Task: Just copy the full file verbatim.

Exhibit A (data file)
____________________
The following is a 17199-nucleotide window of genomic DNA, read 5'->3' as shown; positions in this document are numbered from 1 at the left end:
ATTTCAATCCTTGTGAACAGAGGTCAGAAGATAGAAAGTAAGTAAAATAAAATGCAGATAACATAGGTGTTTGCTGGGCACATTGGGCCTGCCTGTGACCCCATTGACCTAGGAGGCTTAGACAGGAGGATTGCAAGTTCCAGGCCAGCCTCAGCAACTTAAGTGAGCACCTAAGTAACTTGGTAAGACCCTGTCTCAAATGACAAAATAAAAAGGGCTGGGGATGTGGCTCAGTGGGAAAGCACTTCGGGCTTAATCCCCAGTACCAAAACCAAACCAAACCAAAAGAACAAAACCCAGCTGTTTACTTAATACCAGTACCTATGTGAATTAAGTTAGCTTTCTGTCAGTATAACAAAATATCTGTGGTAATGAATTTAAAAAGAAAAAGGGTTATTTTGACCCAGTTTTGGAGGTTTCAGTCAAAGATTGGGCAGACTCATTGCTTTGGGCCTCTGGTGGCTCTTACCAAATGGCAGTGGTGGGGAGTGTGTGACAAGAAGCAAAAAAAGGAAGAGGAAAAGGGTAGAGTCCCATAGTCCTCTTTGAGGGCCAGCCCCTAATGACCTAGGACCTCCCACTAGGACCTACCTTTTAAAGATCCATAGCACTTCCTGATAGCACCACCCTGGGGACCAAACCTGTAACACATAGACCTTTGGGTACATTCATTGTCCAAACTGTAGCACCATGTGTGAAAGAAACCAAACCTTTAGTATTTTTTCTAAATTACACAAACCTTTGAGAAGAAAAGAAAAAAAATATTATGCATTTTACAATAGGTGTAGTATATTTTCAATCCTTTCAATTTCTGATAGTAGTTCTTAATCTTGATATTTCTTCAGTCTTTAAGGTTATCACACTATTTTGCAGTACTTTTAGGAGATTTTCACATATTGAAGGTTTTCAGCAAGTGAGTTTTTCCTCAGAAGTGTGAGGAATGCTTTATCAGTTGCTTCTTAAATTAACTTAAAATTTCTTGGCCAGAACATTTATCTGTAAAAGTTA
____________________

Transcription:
The following is a 17199-nucleotide window of genomic DNA, read 5'->3' as shown; positions in this document are numbered from 1 at the left end:
ATTTCAATCCTTGTGAACAGAGGTCAGAAGATAGAAAGTAAGTAAAATAAAATGCAGATAACATAGGTGTTTGCTGGGCACATTGGGCCTGCCTGTGACCCCATTGACCTAGGAGGCTTAGACAGGAGGATTGCAAGTTCCAGGCCAGCCTCAGCAACTTAAGTGAGCACCTAAGTAACTTGGTAAGACCCTGTCTCAAATGACAAAATAAAAAGGGCTGGGGATGTGGCTCAGTGGGAAAGCACTTCGGGCTTAATCCCCAGTACCAAAACCAAACCAAACCAAAAGAACAAAACCCAGCTGTTTACTTAATACCAGTACCTATGTGAATTAAGTTAGCTTTCTGTCAGTATAACAAAATATCTGTGGTAATGAATTTAAAAAGAAAAAGGGTTATTTTGACCCAGTTTTGGAGGTTTCAGTCAAAGATTGGGCAGACTCATTGCTTTGGGCCTCTGGTGGCTCTTACCAAATGGCAGTGGTGGGGAGTGTGTGACAAGAAGCAAAAAAAGGAAGAGGAAAAGGGTAGAGTCCCATAGTCCTCTTTGAGGGCCAGCCCCTAATGACCTAGGACCTCCCACTAGGACCTACCTTTTAAAGATCCATAGCACTTCCTGATAGCACCACCCTGGGGACCAAACCTGTAACACATAGACCTTTGGGTACATTCATTGTCCAAACTGTAGCACCATGTGTGAAAGAAACCAAACCTTTAGTATTTTTTCTAAATTACACAAACCTTTGAGAAGAAAAGAAAAAAAATATTATGCATTTTACAATAGGTGTAGTATATTTTCAATCCTTTCAATTTCTGATAGTAGTTCTTAATCTTGATATTTCTTCAGTCTTTAAGGTTATCACACTATTTTGCAGTACTTTTAGGAGATTTTCACATATTGAAGGTTTTCAGCAAGTGAGTTTTTCCTCAGAAGTGTGAGGAATGCTTTATCAGTTGCTTCTTAAATTAACTTAAAATTTCTTGGCCAGAACATTTATCTGTAAAAGTTA